A report into the UK immigration problems that saw UK Border Force chief Brodie Clark resign from his job is set to be released.
Compiled by UK Border Agency chief inspector John Vine, the paper looks into the situation up to and following Mr Clark's resignation.
He left his job amid accusations that he had relaxed UK immigration checks beyond what had been authorised by ministers. The claims relate to last summer when it was found that a pilot scheme to reduce passport checks on certain UK citizens had been used at 28 ports and airports around the country and may also have been extended to non-EU citizens.
The Home Secretary Theresa May claimed that while she had allowed the relaxation of certain checks on children from within the European Economic Area (EEA) and some extra checks on EEA adults, it was Mr Clark who had taken the changes too far and relaxed fingerprint controls on non-EEA nationals without ministerial approval.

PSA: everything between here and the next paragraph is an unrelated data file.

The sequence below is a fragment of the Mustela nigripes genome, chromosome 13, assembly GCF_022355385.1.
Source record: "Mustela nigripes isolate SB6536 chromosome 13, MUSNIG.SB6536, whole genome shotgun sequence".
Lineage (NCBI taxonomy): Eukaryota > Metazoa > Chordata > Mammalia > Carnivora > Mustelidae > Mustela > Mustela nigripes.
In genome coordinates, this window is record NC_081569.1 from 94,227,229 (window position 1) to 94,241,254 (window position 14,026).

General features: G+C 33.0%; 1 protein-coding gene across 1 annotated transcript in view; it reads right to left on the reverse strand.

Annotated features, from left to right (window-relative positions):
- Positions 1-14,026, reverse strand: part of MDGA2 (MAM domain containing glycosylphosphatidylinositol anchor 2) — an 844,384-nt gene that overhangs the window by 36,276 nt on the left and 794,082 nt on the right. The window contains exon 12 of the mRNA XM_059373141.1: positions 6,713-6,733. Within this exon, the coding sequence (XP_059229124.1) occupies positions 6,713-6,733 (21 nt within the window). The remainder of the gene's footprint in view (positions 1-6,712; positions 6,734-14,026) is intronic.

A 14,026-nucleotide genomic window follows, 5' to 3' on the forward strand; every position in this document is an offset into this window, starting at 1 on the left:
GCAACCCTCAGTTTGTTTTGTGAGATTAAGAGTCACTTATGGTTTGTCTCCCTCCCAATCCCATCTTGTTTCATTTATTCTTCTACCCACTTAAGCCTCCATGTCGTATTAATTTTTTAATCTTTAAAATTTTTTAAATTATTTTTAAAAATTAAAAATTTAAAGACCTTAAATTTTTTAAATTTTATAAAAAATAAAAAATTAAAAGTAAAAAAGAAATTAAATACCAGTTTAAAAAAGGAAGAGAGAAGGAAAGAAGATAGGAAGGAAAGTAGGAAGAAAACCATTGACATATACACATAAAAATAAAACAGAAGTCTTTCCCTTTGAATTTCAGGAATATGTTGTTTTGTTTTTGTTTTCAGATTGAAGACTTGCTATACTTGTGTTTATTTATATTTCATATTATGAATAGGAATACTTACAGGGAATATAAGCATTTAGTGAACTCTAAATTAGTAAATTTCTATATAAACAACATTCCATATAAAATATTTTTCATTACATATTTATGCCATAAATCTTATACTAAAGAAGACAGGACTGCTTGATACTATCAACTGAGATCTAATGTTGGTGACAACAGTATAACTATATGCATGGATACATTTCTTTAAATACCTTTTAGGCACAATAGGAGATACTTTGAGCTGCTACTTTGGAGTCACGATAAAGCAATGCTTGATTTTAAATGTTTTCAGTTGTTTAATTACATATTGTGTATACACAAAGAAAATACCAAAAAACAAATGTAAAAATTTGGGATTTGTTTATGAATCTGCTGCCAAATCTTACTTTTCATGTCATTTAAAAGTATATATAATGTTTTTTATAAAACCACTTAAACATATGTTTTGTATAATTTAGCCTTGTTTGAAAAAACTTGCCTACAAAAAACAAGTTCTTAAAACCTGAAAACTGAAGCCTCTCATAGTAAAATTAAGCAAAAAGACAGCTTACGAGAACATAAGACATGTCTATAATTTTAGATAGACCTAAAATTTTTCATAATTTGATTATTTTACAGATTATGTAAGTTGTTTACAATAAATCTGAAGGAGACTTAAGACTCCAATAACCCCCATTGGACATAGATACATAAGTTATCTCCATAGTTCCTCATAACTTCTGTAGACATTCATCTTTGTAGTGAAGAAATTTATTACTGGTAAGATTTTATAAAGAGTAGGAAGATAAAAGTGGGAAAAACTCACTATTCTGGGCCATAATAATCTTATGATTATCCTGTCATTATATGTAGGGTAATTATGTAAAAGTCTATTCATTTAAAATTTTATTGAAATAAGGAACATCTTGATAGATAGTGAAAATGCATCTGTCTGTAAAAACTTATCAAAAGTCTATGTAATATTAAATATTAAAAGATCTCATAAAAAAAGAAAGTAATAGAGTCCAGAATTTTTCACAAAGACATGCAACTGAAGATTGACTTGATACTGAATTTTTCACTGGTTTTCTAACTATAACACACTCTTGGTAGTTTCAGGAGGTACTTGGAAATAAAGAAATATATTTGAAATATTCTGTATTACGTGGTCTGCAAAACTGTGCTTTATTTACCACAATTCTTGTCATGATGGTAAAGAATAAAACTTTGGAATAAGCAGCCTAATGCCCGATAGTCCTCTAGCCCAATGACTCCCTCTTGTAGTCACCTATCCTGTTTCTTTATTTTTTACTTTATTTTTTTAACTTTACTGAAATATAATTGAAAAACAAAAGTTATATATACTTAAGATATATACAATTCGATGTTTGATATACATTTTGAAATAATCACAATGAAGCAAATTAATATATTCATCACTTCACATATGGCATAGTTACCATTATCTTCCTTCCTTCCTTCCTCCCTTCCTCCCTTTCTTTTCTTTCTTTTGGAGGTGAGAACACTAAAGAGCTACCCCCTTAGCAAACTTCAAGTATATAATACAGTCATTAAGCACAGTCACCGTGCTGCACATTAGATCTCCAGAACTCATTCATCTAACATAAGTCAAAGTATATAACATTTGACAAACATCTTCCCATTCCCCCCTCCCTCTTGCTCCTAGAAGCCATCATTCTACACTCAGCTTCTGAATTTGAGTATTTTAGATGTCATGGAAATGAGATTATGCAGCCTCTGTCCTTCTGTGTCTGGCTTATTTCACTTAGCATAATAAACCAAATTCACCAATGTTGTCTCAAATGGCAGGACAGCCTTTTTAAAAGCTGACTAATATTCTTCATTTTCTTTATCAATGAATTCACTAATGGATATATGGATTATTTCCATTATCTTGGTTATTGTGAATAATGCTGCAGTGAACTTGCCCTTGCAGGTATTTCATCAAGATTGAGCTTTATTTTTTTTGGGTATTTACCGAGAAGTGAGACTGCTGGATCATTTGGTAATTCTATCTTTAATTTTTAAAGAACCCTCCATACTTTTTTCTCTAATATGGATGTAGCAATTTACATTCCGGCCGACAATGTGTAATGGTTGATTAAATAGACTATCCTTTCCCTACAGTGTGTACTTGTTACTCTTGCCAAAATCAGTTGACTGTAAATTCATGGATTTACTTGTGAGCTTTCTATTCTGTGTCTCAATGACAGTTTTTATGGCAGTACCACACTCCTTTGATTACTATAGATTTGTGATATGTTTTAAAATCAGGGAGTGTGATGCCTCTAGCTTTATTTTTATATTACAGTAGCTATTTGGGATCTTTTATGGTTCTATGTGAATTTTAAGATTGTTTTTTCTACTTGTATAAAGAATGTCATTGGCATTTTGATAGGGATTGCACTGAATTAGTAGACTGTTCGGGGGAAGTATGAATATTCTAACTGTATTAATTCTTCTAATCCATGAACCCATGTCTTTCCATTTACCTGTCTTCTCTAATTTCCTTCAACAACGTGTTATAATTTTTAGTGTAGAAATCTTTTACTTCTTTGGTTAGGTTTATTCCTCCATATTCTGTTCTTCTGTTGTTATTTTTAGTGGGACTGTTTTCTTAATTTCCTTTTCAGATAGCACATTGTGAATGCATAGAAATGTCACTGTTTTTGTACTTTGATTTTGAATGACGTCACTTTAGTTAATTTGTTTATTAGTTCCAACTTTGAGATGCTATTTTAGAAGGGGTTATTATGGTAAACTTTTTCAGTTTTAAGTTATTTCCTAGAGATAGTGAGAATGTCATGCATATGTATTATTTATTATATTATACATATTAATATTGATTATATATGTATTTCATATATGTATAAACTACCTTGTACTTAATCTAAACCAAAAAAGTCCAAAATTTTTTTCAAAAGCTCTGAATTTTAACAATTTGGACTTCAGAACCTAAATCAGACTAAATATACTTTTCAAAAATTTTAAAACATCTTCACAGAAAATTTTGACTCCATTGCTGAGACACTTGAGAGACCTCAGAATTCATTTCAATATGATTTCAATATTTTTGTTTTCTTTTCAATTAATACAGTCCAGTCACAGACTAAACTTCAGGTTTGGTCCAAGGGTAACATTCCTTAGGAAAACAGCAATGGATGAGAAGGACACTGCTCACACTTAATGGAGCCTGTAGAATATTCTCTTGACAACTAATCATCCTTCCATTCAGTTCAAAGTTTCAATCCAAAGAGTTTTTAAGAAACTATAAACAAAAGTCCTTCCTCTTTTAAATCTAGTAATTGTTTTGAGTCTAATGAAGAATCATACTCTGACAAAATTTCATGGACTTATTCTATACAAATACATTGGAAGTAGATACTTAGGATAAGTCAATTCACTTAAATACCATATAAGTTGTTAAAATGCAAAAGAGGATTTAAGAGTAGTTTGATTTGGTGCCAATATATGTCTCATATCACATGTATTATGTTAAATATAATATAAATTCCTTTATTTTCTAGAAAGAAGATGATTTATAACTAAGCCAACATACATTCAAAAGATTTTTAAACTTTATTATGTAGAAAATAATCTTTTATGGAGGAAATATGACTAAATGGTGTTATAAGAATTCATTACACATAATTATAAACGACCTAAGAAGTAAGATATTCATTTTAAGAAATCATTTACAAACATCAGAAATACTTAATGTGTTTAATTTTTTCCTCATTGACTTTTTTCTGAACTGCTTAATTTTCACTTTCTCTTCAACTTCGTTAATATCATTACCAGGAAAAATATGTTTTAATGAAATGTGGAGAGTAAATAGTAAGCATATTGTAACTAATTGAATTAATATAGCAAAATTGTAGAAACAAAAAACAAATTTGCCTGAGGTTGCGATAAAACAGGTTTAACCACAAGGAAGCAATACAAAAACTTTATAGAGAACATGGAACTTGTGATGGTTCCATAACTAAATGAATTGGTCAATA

Mr Clark admitted using guidance to relax the checks in certain cases where the build up of passengers presented a major issue, but also accused Ms May of blaming him as a means of “political convenience”.
The former Border Force chief was initially suspended but soon resigned after stating that his position had become untenable. He has since added that the matter has destroyed his reputation.